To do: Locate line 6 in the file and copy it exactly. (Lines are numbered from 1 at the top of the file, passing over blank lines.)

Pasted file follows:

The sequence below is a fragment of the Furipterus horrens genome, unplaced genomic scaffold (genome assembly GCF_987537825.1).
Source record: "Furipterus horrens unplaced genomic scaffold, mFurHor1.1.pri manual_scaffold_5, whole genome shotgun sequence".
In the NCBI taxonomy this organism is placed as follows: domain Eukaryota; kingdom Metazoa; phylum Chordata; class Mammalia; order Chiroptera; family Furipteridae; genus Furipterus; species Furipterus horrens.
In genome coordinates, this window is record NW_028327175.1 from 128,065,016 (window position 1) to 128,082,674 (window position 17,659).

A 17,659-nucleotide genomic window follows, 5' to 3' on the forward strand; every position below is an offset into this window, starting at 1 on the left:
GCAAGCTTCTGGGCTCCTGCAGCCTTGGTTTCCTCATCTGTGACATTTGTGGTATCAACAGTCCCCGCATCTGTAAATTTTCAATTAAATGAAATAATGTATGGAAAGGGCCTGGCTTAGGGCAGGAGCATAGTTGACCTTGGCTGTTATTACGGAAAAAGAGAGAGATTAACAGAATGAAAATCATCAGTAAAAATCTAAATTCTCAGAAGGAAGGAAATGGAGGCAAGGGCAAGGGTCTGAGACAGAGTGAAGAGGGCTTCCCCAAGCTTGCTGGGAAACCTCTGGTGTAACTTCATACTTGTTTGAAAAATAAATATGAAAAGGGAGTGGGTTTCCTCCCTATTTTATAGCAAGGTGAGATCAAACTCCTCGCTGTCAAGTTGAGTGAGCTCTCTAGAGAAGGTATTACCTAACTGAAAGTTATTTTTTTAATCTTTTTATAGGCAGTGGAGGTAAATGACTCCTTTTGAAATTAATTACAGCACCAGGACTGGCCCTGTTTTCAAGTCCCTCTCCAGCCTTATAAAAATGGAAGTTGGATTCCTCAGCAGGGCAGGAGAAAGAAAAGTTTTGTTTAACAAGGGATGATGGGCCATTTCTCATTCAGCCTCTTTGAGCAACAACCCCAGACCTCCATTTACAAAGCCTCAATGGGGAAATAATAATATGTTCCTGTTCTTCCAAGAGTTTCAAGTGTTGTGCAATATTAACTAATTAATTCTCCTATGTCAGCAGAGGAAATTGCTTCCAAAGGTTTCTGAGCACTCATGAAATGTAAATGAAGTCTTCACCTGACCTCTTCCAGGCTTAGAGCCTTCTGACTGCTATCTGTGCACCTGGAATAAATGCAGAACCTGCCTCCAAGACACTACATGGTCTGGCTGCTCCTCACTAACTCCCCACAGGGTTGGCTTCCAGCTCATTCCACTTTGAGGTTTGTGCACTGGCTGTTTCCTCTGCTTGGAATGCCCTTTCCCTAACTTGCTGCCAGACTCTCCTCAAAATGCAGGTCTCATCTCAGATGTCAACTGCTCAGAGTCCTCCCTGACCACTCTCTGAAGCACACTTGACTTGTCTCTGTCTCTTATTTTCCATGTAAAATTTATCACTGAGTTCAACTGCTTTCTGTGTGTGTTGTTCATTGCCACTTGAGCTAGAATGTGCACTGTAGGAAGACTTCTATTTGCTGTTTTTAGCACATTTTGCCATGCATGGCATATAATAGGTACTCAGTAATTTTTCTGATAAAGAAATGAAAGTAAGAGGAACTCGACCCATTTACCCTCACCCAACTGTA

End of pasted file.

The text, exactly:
GCAAGCTTCTGGGCTCCTGCAGCCTTGGTTTCCTCATCTGTGACATTTGTGGTATCAACAGTCCCCGCATCTGTAAATTTTCAATTAAATGAAATAATGTATGGAAAGGGCCTGGCTTAGGGCAGGAGCATAGTTGACCTTGGCTGTTATTACGGAAAAAGAGAGAGATTAACAGAATGAAAATCATCAGTAAAAATCTAAATTCTCAGAAGGAAGGAAATGGAGGCAAGGGCAAGGGTCTGAGACAGAGTGAAGAGGGCTTCCCCAAGCTTGCTGGGAAACCTCTGGTGTAACTTCATACTTGTTTGAAAAATAAATATGAAAAGGGAGTGGGTTTCCTCCCTATTTTATAGCAAGGTGAGATCAAACTCCTCGCTGTCAAGTTGAGTGAGCTCTCTAGAGAAGGTATTACCTAACTGAAAGTTATTTTTTTAATCTTTTTATAGGCAGTGGAGGTAAATGACTCCTTTTGAAATTAATTACAGCACCAGGACTGGCCCTGTTTTCAAGTCCCTCTCCAGCCTTATAAAAATGGAAGTTGGATTCCTCAGCAGGGCAGGAGAAAGAAAAGTTTTGTTTAACAAGGGATGATGGGCCATTTCTCATTCAGCCTCTTTGAGCAACAACCCCAGACCTCCATTTACAAAGCCTCAATGGGGAAATAATAATATGTTCCTGTTCTTCCAAGAGTTTCAAGTGTTGTGCAATATTAACTAATTAATTCTCCTATGTCAGCAGAGGAAATTGCTTCCAAAGGTTTCTGAGCACTCATGAAATGTAAATGAAGTCTTCACCTGACCTCTTCCAGGCTTAGAGCCTTCTGACTGCTATCTGTGCACCTGGAATAAATGCAGAACCTGCCTCCAAGACACTACATGGTCTGGCTGCTCCTCACTAACTCCCCACAGGGTTGGCTTCCAGCTCATTCCACTTTGAGGTTTGTGCACTGGCTGTTTCCTCTGCTTGGAATGCCCTTTCCCTAACTTGCTGCCAGACTCTCCTCAAAATGCAGGTCTCATCTCAGATGTCAACTGCTCAGAGTCCTCCCTGACCACTCTCTGAAGCACACTTGACTTGTCTCTGTCTCTTATTTTCCATGTAAAATTTATCACTGAGTTCAACTGCTTTCTGTGTGTGTTGTTCATTGCCACTTGAGCTAGAATGTGCACTGTAGGAAGACTTCTATTTGCTGTTTTTAGCACATTTTGCCATGCATGGCATATAATAGGTACTCAGTAATTTTTCTGATAAAGAAATGAAAGTAAGAGGAACTCGACCCATTTACCCTCACCCAACTGTA